WhatsApp Is Bleeding Users By The Millions But Remains Steadfast On Privacy Policy

Facebook does not exactly have a squeaky clean record when it comes user privacy (remember the Cambridge Analytica scandal?), so naturally an ambiguous update to its WhatsApp privacy policy concerned many people. Millions of them, actually, who have decided to leave WhatsApp behind and seek out alternative services for their secure instant messaging needs.

Let's back up a moment, for context on the current mass exodus. Earlier this month, Facebook tweaked the privacy policy for WhatsApp, which suggested that effective February 8, the app would automatically send some data to Facebook. In essence, WhatsApp users would effectively be forced to share certain data with Facebook.

This caught the attention of prominent figures, like whistleblower Edward Snowden and Tesla founder Elon Musk, the latter of which tweeted out, "Use Signal" in reference to the Signal app. It is an alternative to WhatsApp, and it has seen an influx of users in the wake of all this.

In response to the concerns that were raised, WhatsApp put up an FAQ on its privacy changes, but it only added to the confusion, and drove more users to Signal. Shortly after that, it posted a blog entry seeking to offer further clarification.

"We don’t keep logs of who everyone’s messaging or calling. We also can’t see your shared location and we don’t share your contacts with Facebook. With these updates, none of that is changing. Instead, the update includes new options people will have to message a business on WhatsApp, and provides further transparency about how we collect and use data," WhatsApp explained.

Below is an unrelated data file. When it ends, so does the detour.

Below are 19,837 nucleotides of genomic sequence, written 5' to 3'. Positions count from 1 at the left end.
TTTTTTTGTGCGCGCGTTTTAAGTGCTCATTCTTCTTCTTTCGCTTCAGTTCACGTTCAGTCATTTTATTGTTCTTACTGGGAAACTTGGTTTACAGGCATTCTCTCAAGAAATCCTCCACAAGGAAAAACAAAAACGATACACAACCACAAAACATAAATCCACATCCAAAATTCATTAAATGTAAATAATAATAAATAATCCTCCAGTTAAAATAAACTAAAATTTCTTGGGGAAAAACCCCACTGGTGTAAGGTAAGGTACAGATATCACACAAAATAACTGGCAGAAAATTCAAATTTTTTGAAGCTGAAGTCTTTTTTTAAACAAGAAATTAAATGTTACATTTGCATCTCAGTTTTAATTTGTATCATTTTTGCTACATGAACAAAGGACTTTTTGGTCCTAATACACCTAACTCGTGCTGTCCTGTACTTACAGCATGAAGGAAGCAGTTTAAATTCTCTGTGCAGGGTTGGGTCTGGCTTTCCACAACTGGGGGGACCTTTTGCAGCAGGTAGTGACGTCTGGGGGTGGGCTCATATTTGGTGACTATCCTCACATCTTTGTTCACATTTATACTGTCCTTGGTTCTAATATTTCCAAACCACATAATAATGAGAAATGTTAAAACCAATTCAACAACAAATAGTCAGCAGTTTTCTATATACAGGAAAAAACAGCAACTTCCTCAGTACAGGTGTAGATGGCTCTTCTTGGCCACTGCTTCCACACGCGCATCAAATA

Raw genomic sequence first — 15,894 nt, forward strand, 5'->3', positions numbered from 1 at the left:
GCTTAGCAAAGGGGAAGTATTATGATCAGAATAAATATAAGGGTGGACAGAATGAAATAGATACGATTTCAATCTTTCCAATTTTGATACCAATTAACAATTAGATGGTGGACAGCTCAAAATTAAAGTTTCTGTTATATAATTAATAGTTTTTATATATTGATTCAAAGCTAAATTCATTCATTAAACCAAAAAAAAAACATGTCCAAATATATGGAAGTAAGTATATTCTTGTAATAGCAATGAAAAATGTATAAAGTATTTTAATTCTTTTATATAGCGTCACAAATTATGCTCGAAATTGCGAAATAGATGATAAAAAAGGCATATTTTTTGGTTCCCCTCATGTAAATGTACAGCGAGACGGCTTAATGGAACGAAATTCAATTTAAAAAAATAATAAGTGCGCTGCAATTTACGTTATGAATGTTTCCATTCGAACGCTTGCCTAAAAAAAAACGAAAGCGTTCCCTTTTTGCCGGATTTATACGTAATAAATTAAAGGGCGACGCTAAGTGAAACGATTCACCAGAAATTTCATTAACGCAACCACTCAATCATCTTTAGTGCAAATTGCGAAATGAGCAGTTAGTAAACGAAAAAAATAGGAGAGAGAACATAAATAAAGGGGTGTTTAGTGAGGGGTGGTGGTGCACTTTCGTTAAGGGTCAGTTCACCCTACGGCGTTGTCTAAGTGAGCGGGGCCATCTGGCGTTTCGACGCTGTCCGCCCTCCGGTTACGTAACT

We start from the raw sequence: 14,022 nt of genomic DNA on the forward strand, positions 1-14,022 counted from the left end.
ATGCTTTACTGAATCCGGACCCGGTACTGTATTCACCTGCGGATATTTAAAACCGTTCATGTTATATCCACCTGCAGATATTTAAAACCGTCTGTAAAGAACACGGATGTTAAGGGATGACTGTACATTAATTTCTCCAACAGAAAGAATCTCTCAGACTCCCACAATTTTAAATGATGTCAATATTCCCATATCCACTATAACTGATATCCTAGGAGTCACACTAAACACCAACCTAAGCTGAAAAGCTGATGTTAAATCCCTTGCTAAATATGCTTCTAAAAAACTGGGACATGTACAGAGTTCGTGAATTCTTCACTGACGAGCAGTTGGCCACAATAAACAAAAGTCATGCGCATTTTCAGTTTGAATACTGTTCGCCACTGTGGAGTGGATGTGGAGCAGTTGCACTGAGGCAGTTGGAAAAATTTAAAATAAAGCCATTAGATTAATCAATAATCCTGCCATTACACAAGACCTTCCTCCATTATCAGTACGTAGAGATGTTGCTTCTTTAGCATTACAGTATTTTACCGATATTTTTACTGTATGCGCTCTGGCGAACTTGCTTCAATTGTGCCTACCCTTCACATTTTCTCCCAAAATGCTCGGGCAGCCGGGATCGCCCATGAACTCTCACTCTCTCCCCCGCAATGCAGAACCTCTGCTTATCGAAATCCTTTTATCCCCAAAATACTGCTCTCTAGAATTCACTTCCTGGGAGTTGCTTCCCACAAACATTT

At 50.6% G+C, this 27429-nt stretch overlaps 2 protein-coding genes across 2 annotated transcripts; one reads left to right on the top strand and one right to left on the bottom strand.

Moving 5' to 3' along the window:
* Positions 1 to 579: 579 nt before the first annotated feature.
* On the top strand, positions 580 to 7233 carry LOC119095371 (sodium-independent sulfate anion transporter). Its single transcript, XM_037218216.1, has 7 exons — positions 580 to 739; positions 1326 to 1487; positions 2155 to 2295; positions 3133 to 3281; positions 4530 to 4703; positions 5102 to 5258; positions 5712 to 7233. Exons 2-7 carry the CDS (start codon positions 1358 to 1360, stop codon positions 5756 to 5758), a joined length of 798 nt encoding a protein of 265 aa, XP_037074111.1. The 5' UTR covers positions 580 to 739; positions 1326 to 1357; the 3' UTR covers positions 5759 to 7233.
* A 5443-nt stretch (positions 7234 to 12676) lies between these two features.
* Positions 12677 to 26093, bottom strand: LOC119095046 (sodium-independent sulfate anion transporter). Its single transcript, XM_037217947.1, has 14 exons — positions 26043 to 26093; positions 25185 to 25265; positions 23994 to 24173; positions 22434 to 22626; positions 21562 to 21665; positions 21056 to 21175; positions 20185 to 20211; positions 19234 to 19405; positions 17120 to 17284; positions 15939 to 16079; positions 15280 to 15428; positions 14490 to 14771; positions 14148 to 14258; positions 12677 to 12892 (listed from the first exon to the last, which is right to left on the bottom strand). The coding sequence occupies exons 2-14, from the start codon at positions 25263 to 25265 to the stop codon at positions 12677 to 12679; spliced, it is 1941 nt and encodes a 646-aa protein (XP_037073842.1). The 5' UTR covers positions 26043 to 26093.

"While not everyone shops with a business on WhatsApp today, we think that more people will choose to do so in the future and it’s important people are aware of these services. This update does not expand our ability to share data with Facebook," WhatsApp added.

Facebook also shifted the February 8 timeline to May 15. In the meantime, however, The Guardian says Signal has gained 7.5 million users, while another WhatsApp alternative called Telegram has amassed 25 million more users, most likely as a result of the current situation.

Evidence of this seen can be seen in rapid rise in popularity of these apps, compared to their respective standings before Facebook shot itself in the foot. Prior to January 6, for example, Signal was comparatively obscure, sitting outside the top 1,000 apps in the UK. Buy by January 9, it has risen to number one.

"These types of shifts in messaging and social networking apps are not unusual. Due to the nature of social apps and how the primary functionality involves communicating with others, their growth can often move quite quickly, based on current events. We’ve seen growing demand over the last few years for encrypted messaging and apps focused on privacy," App Annie director of market insights, Amir Ghodrati, told the outlet.

Facebook can't be happy about losing so many people to rival instant messaging services. This is undoubtedly a big reason why the timeline has shifted several months, to give the company more time to clarify its privacy policies. Whether the strategy pays off, we'll have to wait and see.